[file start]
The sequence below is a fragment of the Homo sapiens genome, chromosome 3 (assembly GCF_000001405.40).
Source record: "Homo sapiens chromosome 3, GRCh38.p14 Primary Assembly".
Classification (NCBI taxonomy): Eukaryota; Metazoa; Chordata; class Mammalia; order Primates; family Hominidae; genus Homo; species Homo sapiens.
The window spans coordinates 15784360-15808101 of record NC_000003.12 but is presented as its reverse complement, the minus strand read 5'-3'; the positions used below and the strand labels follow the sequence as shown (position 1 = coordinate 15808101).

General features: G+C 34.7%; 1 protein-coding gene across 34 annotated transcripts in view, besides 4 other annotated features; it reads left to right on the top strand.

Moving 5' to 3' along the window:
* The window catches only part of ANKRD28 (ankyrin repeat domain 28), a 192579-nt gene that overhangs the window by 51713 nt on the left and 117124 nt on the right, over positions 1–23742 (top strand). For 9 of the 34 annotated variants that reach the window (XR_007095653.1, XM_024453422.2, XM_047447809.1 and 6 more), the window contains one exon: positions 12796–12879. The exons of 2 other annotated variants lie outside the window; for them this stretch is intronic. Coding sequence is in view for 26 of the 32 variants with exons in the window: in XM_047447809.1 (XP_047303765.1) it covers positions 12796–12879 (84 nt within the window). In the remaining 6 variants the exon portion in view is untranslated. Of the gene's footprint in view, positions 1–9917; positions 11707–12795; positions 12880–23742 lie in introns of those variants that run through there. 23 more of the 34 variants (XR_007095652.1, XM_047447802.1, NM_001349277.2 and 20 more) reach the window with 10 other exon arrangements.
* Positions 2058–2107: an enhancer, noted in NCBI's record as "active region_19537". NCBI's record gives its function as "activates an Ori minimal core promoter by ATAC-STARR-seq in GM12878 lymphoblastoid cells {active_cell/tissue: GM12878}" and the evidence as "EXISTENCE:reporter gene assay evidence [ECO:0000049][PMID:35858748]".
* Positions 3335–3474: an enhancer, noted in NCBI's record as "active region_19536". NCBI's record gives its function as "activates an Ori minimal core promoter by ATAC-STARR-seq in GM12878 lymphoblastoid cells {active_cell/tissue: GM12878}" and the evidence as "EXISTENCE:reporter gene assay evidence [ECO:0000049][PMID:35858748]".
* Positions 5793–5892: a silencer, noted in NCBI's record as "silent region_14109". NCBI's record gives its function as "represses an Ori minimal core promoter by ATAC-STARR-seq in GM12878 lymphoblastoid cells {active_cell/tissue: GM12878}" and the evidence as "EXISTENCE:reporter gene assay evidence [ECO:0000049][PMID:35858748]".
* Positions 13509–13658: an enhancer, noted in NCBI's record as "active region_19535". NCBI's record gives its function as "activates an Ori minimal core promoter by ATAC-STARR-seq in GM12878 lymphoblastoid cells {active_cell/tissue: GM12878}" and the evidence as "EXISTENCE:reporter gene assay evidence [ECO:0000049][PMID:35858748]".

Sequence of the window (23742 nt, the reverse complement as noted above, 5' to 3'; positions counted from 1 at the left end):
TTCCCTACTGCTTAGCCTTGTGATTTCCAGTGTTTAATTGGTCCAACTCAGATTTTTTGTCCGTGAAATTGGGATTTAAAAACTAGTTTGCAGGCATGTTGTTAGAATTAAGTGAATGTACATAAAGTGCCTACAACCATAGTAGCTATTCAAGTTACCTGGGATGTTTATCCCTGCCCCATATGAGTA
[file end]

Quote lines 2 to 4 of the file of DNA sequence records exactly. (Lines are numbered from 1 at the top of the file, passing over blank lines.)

Source record: "Homo sapiens chromosome 3, GRCh38.p14 Primary Assembly".
Classification (NCBI taxonomy): Eukaryota; Metazoa; Chordata; class Mammalia; order Primates; family Hominidae; genus Homo; species Homo sapiens.
The window spans coordinates 15784360-15808101 of record NC_000003.12 but is presented as its reverse complement, the minus strand read 5'-3'; the positions used below and the strand labels follow the sequence as shown (position 1 = coordinate 15808101).